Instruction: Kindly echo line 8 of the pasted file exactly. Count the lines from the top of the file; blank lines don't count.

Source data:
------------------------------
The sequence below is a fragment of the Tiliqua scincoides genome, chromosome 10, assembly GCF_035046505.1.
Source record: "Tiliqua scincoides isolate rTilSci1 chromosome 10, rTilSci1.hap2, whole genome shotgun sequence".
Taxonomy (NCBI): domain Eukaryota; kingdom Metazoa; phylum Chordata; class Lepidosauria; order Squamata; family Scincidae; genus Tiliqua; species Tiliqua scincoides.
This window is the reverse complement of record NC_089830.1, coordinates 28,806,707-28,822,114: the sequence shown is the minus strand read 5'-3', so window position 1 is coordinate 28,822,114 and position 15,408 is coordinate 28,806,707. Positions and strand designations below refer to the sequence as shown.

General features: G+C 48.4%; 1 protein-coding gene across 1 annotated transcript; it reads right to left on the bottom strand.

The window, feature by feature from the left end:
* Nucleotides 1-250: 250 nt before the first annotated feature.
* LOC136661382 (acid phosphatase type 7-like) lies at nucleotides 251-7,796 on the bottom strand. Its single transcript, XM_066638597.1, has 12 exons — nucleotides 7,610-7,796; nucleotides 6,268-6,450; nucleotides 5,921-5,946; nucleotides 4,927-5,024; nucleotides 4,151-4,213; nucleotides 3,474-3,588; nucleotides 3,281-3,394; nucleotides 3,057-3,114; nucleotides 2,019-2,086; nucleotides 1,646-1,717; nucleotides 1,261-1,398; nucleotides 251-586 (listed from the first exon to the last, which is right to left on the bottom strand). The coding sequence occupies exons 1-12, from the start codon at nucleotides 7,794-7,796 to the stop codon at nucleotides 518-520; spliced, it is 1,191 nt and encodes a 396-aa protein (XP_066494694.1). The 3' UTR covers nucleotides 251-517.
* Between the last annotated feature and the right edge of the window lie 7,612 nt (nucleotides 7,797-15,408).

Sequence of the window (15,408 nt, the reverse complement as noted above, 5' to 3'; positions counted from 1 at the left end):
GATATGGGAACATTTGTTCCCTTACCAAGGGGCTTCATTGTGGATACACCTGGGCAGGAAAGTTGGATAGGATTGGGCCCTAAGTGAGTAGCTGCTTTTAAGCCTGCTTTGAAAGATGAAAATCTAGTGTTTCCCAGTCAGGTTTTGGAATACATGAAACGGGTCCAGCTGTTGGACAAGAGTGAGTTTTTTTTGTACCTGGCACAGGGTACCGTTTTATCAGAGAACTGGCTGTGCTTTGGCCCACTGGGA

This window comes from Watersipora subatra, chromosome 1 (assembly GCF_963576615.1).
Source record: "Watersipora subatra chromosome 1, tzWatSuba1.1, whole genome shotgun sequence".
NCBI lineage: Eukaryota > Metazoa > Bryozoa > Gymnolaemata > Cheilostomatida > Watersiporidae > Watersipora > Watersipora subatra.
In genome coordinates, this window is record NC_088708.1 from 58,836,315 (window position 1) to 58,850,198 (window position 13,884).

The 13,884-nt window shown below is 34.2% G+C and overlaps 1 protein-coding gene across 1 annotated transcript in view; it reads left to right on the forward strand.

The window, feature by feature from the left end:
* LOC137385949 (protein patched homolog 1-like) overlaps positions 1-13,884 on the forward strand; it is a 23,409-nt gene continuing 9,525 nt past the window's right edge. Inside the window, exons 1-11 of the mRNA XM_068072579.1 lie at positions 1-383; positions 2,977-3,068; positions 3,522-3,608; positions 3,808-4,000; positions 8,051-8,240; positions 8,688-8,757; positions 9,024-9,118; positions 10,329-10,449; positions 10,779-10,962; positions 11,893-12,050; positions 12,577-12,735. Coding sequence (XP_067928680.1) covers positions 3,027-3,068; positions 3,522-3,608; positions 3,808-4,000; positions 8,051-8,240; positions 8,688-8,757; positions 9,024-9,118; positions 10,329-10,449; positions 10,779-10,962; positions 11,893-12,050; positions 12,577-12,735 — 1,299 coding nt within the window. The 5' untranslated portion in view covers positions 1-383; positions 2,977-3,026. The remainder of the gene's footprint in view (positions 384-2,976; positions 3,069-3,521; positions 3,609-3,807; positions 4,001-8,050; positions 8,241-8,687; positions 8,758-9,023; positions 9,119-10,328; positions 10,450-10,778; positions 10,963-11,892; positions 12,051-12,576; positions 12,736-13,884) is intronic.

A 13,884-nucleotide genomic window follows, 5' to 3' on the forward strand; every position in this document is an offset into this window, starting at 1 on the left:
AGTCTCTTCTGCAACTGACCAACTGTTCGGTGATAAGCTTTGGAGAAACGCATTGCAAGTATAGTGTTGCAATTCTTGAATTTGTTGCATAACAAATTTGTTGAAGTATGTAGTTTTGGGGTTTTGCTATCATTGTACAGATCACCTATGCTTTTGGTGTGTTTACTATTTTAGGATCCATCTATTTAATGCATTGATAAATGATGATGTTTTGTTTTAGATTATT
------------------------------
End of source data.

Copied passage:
* LOC136661382 (acid phosphatase type 7-like) lies at nucleotides 251-7,796 on the bottom strand. Its single transcript, XM_066638597.1, has 12 exons — nucleotides 7,610-7,796; nucleotides 6,268-6,450; nucleotides 5,921-5,946; nucleotides 4,927-5,024; nucleotides 4,151-4,213; nucleotides 3,474-3,588; nucleotides 3,281-3,394; nucleotides 3,057-3,114; nucleotides 2,019-2,086; nucleotides 1,646-1,717; nucleotides 1,261-1,398; nucleotides 251-586 (listed from the first exon to the last, which is right to left on the bottom strand). The coding sequence occupies exons 1-12, from the start codon at nucleotides 7,794-7,796 to the stop codon at nucleotides 518-520; spliced, it is 1,191 nt and encodes a 396-aa protein (XP_066494694.1). The 3' UTR covers nucleotides 251-517.